Our most popular beer is Funk Juice. We always have it on tap and we rotate through different types of fruit. It’s a smoothie sour, so we use a lot of oats, wheat, and lactose milk sugar. It’s got a lot of body to it and a bit of sweetness; it’s really quite sour. The first one we did was mango guava. We’ve done boysenberries, and the most recent one was black raspberries and blueberries. Every single iteration will be different combinations of fruit.
House of Funk is also a coffee roasting company, with a full espresso bar, pour overs, and cold brew. Where does coffee fit in to the picture?
It’s satisfying both of our vices. We love good beers and we also love good coffee. The coffee scene now is where beer was maybe five or 10 years ago. We’re experiencing the third wave of coffee. It’s a far lighter roast, a far more flavourful brew, and it’s with attention to high-quality beans.
We’re getting beans from all over the world. Our head coffee roaster, Ann Hnatyshyn, has been in the industry for about 10 years. The Ethiopian she’s been roasting recently has notes of blueberry skins. It’s opened my eyes. Doing cupping with her has introduced me to flavours I didn’t think I could taste, that I almost thought were being made up. Roasting light, you’re capable of achieving those flavours. A light roast is bright, you can have light notes of fruit and a lot of acidity as well.
What else is in the works?
We’re adding food. We’re building out our kitchen and will be open Friday, Saturday, and Sunday to start by the end of January. Jordan Lillies is our head chef. It will be shared plates, tapas. We’ll have oysters, charcuterie, a really nice clam dish, and fermented honey with ricotta on toast… The intent is that the food will be raised up in terms of quality and offerings to match the beer and coffee. We’ll be using a lot of ingredients that we’re using n the beer and coffee side to complement it. The intent of doing share plates is to encourage conversation, to have people stay longer and share a few different items on the menu, to talk about them and talk about the beer and the coffee.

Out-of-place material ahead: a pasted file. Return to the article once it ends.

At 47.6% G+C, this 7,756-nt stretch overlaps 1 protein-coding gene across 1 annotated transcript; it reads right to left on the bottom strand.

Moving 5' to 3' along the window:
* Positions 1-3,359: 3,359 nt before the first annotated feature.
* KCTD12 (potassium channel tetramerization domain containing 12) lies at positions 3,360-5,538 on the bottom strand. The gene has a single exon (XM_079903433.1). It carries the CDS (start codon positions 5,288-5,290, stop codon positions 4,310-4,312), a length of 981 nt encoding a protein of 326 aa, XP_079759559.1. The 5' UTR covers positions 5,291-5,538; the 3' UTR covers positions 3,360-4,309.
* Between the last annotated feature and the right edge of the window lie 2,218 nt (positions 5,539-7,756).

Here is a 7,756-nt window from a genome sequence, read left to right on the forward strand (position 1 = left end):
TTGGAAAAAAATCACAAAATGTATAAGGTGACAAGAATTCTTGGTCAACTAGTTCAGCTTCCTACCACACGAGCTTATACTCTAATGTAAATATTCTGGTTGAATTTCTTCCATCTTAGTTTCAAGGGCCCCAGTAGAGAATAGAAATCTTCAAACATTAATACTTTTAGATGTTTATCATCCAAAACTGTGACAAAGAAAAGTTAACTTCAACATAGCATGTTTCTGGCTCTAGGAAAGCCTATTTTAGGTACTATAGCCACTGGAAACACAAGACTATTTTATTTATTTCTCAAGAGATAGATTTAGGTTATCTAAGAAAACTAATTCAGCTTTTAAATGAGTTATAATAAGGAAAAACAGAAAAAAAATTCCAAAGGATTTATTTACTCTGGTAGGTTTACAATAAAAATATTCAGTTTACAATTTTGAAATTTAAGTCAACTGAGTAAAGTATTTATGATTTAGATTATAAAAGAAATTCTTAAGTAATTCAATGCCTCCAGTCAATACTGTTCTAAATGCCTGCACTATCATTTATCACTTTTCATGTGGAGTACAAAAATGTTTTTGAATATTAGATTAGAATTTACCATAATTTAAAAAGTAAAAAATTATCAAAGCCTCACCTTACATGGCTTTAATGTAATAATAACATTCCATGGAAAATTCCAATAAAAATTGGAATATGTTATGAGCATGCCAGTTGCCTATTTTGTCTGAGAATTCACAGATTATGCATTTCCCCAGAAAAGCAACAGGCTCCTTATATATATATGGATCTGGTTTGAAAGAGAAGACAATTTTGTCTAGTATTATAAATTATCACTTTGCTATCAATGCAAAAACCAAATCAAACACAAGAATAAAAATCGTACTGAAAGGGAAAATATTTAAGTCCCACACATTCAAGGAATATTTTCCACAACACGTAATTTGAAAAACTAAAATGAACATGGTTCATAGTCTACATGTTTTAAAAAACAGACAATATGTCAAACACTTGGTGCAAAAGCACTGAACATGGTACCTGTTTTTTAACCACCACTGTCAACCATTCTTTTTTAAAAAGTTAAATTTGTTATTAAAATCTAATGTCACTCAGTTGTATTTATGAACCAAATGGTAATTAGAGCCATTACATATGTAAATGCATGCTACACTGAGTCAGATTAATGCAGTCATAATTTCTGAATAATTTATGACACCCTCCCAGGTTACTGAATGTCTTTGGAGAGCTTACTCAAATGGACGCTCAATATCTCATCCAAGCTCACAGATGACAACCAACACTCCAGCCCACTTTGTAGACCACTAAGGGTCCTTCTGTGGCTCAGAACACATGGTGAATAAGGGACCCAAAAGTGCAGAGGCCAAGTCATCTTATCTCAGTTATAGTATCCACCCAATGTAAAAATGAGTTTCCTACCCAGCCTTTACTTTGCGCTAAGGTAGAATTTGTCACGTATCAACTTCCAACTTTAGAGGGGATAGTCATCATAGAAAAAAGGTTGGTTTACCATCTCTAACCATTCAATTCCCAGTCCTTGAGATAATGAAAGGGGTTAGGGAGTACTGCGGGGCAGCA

Why is that important to you?
Having people chatting and feeling comfortable and warm in our environment – that’s reason we’re all in this. Whether it’s food or coffee or beer, encouraging social interaction is why I enjoy this. In the world today where we’re used to Amazon and getting things online and reducing human interaction, we still have these vestiges of social interaction. At breweries, you get the opportunity to sit next to a stranger; oftentimes you’re at a long table or at the bar talking to someone you maybe wouldn’t have talked to previously.
We’re also going to be putting more energy into events and live music. We have live music on Sundays already. As the name suggests, we’re leaning toward funk music — anything live, bluesy, jazzier, or funk. We’re excited.
House of Funk is at 350 Esplanade E, North Vancouver. It is about a 10 minute walk from the SeaBus terminal; just across the water from the Expo and Canada SkyTrain lines.
Header image by Upper Left Photography